17 Comments
  • Hoping they release a MacBook Pro that is serious and really made for pros soon, not the halfhearted version that is available now.
  • What's half-hearted about the current version?
  • Maybe the fact that it’s more reliable? /s Lol
  • I'd love to see more then lip service. Its easy for Apple to say they're fully behind the Mac, then you look at the time since the Mac Mini was updated, or the Macbook Air getting anything other then a spec bump. The MacBook Pro's keyboard is well deservedly much maligned.
  • Why would Apple be making a very big macOS update if they weren't behind the Mac? Or constantly releasing updates to their Mac applications? They haven't released a hardware update in a while, sure, but that doesn't mean they're not going to. As for the MacBook Pro keyboard, some people love it, some people hate it, it's just one of those things.
  • Its not about hating or loving the keyboard, its having a keyboard that works. Apple messed up the most stable and oldest component's and for many people its beyond disliking key travel. Apple is facing three class action lawsuits over this. The lack of updates for the Mac Mini and Mac Pro (I know they're promising a new Mac Pro next year) is rather sad and that's my point. We hear how the Mac is an integral part of Apple's line up, but their [in]action speak louder then words.
  • Huh... So no keyboard ever failed before the 2016 MBP? Actually, by the numbers collected by Apple Insider, the 2016 MBP is more reliable over a than past MBPs, but IF it fails, it’s more likely to be the keyboard. Also, ever since unibody, a key failure had a chance of requiring a top case replacement. So much “conventional wisdom” that comes from anecdotes and a bunch of vocal complainer (not invalidating their complaints, but many of them complain in a way that makes it seem that they think EVERYONE hates the keyboard just like they do), that is not necessarily based on reality.
  • andrew, those darn facts. I agree with Darth as well, but the point of vocality is super accurate. These times are just as yesteryear, but we have more platforms to be vocal, etc.
  • The Mac Mini is the most un-Apple Mac there is. Sure it's a great little computer, but how many sold when it was new? I'm sure that helps Apple prioritize which computers get updated first. And with the 180º change in the Pro lines of computers, Apple has way more at stake in getting them done and to market rather than a low-revenue comptuer not that many people buy. Still they say a new one is coming. No doubt after the new Mac Pro is out. As Renee Ritchie has said ona previous podcast, there aren't that many engineers to do what Apple does. So Apple has to use them where they best do what Apple needs. And Apple needs high-end Macs way more than the cheap ones. I suspect the Air is about to disappear. The MacBook is way better.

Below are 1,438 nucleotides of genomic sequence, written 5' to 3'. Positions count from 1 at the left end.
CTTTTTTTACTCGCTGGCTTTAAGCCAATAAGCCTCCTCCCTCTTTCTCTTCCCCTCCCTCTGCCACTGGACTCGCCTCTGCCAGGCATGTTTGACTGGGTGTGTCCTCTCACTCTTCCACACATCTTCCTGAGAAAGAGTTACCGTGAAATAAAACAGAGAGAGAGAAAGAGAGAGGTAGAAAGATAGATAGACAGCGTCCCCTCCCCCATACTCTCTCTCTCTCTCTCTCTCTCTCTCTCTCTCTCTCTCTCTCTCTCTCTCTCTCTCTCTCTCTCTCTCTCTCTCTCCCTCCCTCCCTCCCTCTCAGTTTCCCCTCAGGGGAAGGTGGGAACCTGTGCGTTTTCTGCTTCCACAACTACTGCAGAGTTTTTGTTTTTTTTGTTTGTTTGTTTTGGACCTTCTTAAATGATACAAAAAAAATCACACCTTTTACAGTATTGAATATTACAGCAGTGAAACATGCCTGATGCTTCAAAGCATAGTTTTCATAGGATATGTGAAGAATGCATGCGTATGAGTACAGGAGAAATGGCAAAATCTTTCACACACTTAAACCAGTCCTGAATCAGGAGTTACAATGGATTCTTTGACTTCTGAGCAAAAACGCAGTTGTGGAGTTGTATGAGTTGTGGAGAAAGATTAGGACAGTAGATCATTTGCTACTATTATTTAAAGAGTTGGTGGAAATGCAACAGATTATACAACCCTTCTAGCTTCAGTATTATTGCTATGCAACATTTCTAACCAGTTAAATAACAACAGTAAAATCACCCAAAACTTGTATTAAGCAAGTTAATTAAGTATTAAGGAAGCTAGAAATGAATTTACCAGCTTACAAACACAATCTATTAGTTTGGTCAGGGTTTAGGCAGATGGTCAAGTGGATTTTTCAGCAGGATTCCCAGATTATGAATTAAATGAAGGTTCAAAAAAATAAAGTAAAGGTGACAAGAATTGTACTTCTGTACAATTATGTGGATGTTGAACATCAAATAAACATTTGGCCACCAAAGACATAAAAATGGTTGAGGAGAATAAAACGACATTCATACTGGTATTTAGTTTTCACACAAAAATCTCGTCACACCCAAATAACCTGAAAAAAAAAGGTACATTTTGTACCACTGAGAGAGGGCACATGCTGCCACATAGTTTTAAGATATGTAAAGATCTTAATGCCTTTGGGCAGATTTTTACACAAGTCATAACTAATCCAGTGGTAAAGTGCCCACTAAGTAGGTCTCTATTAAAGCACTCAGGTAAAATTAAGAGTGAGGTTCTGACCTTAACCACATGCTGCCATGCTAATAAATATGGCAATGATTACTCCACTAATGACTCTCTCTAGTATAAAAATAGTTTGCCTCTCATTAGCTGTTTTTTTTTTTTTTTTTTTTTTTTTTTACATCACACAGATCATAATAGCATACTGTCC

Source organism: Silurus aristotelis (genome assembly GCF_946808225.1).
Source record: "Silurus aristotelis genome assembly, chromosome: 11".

• I have a 2015 5K iMac. I'm continually amazed at the powerful AND beautiful machine in front of me. People that keep complaining about Apple make me laugh.
  • "Right now the popular narrative is that, in face of the overwhelming success of iPhone and iPad, Apple has left the Mac to stagnate." Because they have Rene and no amount of your usual "Rhah rhah Apple can do no wrong" bias can change that. Apple has neglected the Mac for years now with obsolete tech, substandard & asinine "features" like the gimicky touchbar & has consistently given the middle finger to the pro community with the removal of the ports they need to get work done. It's quite sad and frankly pathetic on Apple's part.
  • If you believe all this, then basically, there is the door.
    Any professional worth his/her salt moves forward, and changes with the market to stay competitive. So, if the laptop doesn't fit your needs, move on. Right?
    However we have a bunch of old farts resisting change, like musicians that still think you can make it big playing in local pubs. That is living in the past, and this resistance, IMO, is that mentality. Things used to work that way.
    40 GBPS is excellent for transfer of 4k and 8k. I have no idea why anyone with the "time is money" mantra of pumping out videos or graphics, would be against that. SD cards Can't even top 300 mb/s. So old tech, obsolete. Bottle Neck.
    That same port can allow almost full bandwidth of a 1080Ti, allowing flexibility. With a low power GPU that is "good enough" on the go (balance for battery power), and the ability to just plug in the most powerful GPU in the business in at the office to render.... Seriously.
    I don't know what else to say: you are entitled to your opinion of them. Again, if you don't like what they are doing, keep the 2015 MacBook or move on.
  • Tracy, +1 indeed. The market will decide. Apple is acutely aware of this. This applies to everything we buy or places we shop.
  • You don’t use sad cards for speed. You use them for versatility.
  • The majority of people use SD cards for storage, which means reading and writing, both of which are incredibly slower than internal storage. So versatility is meaningless here.
  • I hope you are right. I’m dying for a new MBP, but want to see if anything changes with the keyboard, because unlike the ports issue I really couldn’t adapt to that keyboard. So much so I returned my BTO 15”, I hate the feel of the keyboard and now with issues with it surfacing with stuck keys and $500 repair costs, I can’t pull the trigger on the current line. Apple really needs to either replace the switches of at least make the repair something palatable.
  • I've no problem with the ports, USB-C is the future and the only way to really get manufacturers to start making USB-C peripherals, is by making computers with only USB-C ports